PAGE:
Our idea to extend the classical significance testing does not describe a sequential analysis in the sense of Wald’s sequential probability ratio test , where, for example, the sampling can be stopped after reaching a certain decision limit. In our approach, the sample size is fixed and there is no intention to stop sampling at an earlier stage. We further do not need to consider the type II error and the corresponding effect size since our approach relies on the Fisher model [3, 4] rather than that of Neyman and Pearson . Based on the required randomness of a random sample, the sampling order is also fixed and we do not need to account for the theoretical possibility (sum of binomial coefficients at ) to analyze more than partial subsamples. In addition, our approach does not constitute a typical multiple testing situation. A multiple testing situation usually requires the testing of multiple hypotheses. In our case, we test only one hypothesis, our main aim is to improve the estimation of the value using the information of the data in the partial subsamples. In this sense our approach can also be regarded as an estimating problem.
In summary, in this paper, we propose a significance test that takes into account information from values of partial subsamples of a random sample. We show that the use of the additional values can greatly modify the results of a classic significance test as an “extended partial data” analysis approach to data mining.
Realisation of Three Random Samples
(1)Sample: .(2)Sample: .(3)Sample: .
- J. Cohen, “The earth is round (),” American Psychologist, vol. 49, no. 12, pp. 997–1003, 1994.
- G. Loftus, “On the tyranny of hypothesis testing in the social sciences,” Contemporary Psychology, vol. 36, pp. 102–105, 1991.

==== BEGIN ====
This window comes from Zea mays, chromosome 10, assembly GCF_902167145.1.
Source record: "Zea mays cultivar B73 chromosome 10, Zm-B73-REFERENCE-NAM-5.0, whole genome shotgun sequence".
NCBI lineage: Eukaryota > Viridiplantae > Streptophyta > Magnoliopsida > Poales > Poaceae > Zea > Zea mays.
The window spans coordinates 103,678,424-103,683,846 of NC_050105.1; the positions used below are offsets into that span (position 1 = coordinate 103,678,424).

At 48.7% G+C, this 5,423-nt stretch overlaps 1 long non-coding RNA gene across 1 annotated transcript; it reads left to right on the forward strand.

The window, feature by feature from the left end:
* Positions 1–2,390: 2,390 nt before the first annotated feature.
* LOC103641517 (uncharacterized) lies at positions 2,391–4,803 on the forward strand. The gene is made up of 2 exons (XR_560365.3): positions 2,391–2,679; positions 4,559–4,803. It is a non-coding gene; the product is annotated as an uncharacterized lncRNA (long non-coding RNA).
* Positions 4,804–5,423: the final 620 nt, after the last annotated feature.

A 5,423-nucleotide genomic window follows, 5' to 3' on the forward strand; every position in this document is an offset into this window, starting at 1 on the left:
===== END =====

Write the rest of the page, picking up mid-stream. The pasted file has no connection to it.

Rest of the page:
- R. A. Fisher, The Design of Experiments, (5th Ed., 1951; 7th Ed., 1960; 8th Ed., 1966), Oliver & Boyd, Edinburgh, UK, 1935.
- R. A. Fisher, Statistical Methods and Scientific Inference, Oliver & Boyd, Edinburgh, UK, 1956.
- G. Gigerenzer, “Mindless statistics,” Journal of Socio-Economics, vol. 33, no. 5, pp. 587–606, 2004.
- B. Efron and R. Tibshirani, An Introduction to the Bootstrap, Chapman & Hall/CRC, 1994.
- D. Boos and I. Stefanski, “P-value precision and reproducibility,” The American Statistician, vol. 65, no. 4, pp. 213–221, 2011.
- A. Wald, “Sequential tests of statistical hypotheses,” The Annals of Mathematical Statistics, vol. 16, no. 2, pp. 117–186, 1945.
- J. Neyman and E. Pearson, “On the problem of the most efficient tests of statistical hypotheses,” Philosophical Transactions of the Royal Society of London. Series A, vol. 231, pp. 289–337, 1933.
Copyright © 2012 Gerhard Marinell et al. This is an open access article distributed under the Creative Commons Attribution License, which permits unrestricted use, distribution, and reproduction in any medium, provided the original work is properly cited.